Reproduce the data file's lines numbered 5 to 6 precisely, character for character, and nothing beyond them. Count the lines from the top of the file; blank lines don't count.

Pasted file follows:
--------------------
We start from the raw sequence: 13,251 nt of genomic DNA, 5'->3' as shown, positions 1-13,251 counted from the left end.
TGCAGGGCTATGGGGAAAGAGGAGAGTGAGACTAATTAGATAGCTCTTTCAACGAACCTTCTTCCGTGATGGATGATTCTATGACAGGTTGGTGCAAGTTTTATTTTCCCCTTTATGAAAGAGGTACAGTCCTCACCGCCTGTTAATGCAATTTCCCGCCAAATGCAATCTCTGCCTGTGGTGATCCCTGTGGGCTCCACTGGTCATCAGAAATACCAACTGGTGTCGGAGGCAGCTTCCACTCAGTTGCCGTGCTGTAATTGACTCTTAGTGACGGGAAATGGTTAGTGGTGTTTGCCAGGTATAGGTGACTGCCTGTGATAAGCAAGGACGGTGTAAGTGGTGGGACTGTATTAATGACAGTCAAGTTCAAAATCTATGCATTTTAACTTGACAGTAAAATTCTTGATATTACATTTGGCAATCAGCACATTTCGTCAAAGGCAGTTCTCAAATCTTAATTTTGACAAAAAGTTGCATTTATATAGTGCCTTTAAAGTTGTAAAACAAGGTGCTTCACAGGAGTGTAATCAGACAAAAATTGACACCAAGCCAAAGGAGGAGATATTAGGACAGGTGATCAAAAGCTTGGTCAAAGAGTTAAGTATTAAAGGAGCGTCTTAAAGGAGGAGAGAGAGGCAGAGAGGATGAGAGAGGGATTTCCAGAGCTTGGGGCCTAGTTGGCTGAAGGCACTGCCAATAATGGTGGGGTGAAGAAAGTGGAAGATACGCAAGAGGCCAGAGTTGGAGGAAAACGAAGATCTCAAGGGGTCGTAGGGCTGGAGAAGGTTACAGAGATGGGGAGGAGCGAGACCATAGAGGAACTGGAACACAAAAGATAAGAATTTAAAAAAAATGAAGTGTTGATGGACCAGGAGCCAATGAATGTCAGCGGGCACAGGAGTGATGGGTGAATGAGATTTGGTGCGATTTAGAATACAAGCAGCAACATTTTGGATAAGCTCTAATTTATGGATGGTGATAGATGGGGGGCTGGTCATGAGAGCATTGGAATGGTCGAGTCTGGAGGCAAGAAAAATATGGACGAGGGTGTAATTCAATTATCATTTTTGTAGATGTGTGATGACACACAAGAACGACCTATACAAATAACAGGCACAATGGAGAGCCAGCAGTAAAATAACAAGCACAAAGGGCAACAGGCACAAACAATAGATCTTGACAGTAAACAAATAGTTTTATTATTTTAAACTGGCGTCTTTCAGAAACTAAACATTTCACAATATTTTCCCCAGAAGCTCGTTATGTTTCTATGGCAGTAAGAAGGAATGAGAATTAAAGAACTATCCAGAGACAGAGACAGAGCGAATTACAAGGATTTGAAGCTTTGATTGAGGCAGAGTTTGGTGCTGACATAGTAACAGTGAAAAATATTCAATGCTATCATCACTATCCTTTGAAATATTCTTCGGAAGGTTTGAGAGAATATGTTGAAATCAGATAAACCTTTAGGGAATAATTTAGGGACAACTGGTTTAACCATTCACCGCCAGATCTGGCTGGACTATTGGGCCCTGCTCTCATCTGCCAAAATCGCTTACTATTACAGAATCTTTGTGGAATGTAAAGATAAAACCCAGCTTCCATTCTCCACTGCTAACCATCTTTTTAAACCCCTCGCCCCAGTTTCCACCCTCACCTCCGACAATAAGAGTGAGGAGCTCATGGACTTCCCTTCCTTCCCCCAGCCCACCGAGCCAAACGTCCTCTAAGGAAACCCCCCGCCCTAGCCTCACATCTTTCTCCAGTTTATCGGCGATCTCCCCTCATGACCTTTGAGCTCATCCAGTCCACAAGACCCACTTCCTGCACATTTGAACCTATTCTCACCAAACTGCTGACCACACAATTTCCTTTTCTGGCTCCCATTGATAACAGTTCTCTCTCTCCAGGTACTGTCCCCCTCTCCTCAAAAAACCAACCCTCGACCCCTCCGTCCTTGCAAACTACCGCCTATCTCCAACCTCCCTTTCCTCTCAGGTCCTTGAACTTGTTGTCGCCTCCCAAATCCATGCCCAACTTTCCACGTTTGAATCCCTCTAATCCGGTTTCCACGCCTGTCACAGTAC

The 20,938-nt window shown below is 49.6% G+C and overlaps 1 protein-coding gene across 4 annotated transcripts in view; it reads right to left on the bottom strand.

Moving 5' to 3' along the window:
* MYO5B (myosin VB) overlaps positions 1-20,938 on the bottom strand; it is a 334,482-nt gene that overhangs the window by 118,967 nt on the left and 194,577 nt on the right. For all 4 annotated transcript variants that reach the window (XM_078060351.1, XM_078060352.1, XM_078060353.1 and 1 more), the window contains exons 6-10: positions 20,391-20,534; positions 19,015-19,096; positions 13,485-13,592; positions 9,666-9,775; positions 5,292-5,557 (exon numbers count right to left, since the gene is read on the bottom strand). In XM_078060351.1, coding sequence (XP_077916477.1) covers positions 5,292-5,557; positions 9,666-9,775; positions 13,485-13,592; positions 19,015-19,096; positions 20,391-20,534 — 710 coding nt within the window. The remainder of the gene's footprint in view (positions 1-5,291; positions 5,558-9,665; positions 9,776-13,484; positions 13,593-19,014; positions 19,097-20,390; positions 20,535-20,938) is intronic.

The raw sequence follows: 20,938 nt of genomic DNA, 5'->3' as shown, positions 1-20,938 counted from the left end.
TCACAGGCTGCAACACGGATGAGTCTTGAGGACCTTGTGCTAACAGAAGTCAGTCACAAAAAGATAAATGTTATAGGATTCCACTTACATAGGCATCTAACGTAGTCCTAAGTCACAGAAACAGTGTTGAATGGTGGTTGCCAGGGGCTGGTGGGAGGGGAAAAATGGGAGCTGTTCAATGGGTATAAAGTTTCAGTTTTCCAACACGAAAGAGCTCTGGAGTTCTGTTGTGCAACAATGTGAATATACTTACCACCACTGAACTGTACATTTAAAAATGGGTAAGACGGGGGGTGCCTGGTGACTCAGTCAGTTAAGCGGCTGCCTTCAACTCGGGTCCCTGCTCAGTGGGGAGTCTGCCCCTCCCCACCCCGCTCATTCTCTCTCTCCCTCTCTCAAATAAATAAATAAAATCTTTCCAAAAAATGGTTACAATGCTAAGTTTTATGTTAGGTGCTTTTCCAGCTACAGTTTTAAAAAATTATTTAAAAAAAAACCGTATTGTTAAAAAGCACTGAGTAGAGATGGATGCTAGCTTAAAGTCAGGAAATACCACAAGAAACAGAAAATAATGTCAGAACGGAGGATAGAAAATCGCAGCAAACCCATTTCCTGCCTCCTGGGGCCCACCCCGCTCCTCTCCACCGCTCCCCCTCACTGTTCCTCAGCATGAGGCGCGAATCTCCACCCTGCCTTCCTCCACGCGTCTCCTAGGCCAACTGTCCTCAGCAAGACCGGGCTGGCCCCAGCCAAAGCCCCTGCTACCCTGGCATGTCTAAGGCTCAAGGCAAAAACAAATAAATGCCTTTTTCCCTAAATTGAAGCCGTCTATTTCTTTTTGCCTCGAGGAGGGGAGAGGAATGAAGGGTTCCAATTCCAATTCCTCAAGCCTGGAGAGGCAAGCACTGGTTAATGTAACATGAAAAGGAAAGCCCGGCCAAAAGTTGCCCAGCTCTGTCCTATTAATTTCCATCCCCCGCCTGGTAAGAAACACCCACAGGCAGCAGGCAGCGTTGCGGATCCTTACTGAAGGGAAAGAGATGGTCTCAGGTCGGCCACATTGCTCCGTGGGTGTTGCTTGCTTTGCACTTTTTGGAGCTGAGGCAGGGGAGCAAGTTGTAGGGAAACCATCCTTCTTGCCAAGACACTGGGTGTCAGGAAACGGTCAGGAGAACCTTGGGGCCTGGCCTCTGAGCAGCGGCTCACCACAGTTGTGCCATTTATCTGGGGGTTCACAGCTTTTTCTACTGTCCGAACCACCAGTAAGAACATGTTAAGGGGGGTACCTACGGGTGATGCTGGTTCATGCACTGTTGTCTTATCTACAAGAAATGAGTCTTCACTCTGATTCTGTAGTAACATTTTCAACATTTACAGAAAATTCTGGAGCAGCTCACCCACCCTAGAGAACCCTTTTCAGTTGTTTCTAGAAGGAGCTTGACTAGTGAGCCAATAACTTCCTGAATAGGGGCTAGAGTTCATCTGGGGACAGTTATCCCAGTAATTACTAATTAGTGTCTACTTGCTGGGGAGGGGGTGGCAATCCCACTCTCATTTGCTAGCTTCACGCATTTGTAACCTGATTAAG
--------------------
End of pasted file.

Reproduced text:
* MYO5B (myosin VB) overlaps positions 1-20,938 on the bottom strand; it is a 334,482-nt gene that overhangs the window by 118,967 nt on the left and 194,577 nt on the right. For all 4 annotated transcript variants that reach the window (XM_078060351.1, XM_078060352.1, XM_078060353.1 and 1 more), the window contains exons 6-10: positions 20,391-20,534; positions 19,015-19,096; positions 13,485-13,592; positions 9,666-9,775; positions 5,292-5,557 (exon numbers count right to left, since the gene is read on the bottom strand). In XM_078060351.1, coding sequence (XP_077916477.1) covers positions 5,292-5,557; positions 9,666-9,775; positions 13,485-13,592; positions 19,015-19,096; positions 20,391-20,534 — 710 coding nt within the window. The remainder of the gene's footprint in view (positions 1-5,291; positions 5,558-9,665; positions 9,776-13,484; positions 13,593-19,014; positions 19,097-20,390; positions 20,535-20,938) is intronic.

The raw sequence follows: 20,938 nt of genomic DNA, 5'->3' as shown, positions 1-20,938 counted from the left end.